Sandy Casselman
Local Journalism Initiative Report

EMBRUN – The township of Russell is preparing for the next municipal election and, with direction from local politicians, staff will be seeking Request for Proposal (RFP)s for both telephone and internet voting.

In a report to council during the April 6 regularly scheduled council meeting, clerk Joanne Camiré Laflamme recommended that she be directed to prepare a bylaw to confirm the use of internet voting as an alternative voting method for the 2022 municipal elections, and that she be directed to continue partnering with interested United Counties of Prescott-Russell (UCPR) municipalities in a joint RFP, which could lead to cost savings. Also in the report, director of finances-treasurer Richard Godin noted there is $39,440 currently in the 2022 municipal elections’ reserve.

Councillor Jamie Laurin asked for confirmation as to whether in-person (tabulator/paper) and phone voting would still be options. Camiré Laflamme said they were not part of this recommendation. Mayor Pierre Leroux reminded council that with internet voting, staff made a point of going directly to retirement homes to help residents with the voting process and, for those without a computer or internet at home, the library offers these services free of charge.

The report noted that for the 2018 election, 89 per cent of voters used the internet service, while 11 per cent used the telephone to vote. With only 11 per cent, down from 22 per cent in 2014, of residents using telephone voting in 2018, the clerk recommended eliminating that option for 2022 and focusing solely on internet voting. The report also included a long list of advantages when using internet voting, including enhanced accessibility to vote because residents can do it from home or while on vacation, if needed.

“I think by trying to make it easier for everyone to vote, I think we’re making it harder for others,” Laurin said, noting that 11 per cent is still 11 per cent, not zero. “Removing it is not a proper way to encourage residents to vote. I think there should be a one-day hand ballot.”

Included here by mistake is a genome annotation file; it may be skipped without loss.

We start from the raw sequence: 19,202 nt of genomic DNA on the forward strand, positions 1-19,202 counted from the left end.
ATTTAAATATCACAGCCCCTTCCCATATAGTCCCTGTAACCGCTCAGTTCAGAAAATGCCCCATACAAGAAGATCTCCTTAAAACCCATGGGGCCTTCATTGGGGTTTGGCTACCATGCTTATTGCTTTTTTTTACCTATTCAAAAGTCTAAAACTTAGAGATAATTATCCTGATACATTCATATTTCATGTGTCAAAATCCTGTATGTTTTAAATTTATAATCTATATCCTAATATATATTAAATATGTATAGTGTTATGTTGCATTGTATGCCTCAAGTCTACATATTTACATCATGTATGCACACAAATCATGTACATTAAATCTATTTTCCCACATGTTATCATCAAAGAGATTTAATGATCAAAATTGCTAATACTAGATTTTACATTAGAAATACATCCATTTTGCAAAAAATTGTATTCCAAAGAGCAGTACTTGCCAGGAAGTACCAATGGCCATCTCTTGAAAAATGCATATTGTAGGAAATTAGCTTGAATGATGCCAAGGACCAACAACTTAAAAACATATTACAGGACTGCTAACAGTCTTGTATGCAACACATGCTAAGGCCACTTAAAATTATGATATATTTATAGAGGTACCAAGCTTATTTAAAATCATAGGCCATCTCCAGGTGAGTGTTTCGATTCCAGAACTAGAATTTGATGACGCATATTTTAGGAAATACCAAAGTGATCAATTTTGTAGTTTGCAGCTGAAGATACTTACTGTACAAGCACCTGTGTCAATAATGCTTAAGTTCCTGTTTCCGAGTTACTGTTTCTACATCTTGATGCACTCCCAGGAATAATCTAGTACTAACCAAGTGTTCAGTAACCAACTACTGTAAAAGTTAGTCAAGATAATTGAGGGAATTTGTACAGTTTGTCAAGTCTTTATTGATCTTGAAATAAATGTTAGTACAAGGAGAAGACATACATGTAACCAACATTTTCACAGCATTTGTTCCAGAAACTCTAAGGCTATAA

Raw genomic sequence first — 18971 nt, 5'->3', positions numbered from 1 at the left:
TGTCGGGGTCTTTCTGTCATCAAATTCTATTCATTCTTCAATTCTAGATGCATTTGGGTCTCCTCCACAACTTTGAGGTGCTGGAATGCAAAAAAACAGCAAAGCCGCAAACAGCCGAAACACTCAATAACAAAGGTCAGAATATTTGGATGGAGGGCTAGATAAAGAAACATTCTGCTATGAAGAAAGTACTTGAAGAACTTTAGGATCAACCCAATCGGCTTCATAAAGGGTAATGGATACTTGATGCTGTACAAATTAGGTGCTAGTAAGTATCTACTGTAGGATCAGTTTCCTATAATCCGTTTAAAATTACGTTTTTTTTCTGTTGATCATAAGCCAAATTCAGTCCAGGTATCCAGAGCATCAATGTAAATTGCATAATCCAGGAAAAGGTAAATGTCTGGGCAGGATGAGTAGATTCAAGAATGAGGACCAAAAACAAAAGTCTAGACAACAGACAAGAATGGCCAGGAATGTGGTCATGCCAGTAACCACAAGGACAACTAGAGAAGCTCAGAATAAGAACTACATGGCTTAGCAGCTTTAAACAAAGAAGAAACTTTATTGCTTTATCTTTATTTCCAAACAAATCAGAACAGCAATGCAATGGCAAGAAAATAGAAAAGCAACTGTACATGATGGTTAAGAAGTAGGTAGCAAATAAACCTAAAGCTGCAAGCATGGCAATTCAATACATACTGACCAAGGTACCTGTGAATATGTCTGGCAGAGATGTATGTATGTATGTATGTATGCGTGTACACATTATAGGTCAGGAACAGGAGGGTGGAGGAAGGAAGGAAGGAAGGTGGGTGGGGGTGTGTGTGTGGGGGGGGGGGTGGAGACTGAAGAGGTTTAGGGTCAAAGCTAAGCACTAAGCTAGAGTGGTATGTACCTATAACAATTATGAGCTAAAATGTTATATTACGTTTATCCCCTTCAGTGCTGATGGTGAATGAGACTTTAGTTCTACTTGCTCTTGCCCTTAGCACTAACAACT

Laurin said the biggest complaint he has heard during the past two elections was from residents who did not vote because they wanted to physically go to a building, sign their name to a register, and mark an “X” on a ballot; with telephone and internet voting, this is not possible.

While he was unable to get any of his colleagues to support including tabulators to the mix, Coun. Mike Tarnowski did second Laurin’s motion to add telephone voting to the RFP. At first, Tarnowski said he was interested in learning more about the in-person tabulator voting, but after hearing from the clerk and CAO Jean Leduc, he decided against it.

Leduc said the more voting options that are added, the more complicated it becomes for everyone, staff and residents included. Camiré Laflamme pointed out that it makes the RFP complicated because it is difficult, if not impossible, to find companies that do more than one voting method, so then it becomes a matter of hiring separate companies for separate voting methods. In addition to complicating matters, this also adds to the overall cost of the election, she said.

In the end, council agreed to add telephone banking to the RFP. Camiré Laflamme will be looking for quotes from companies for each and, if possible, for both together. Once she has more information, she will go back to council for a final decision on what voting methods are to be made available in the 2022 municipal election.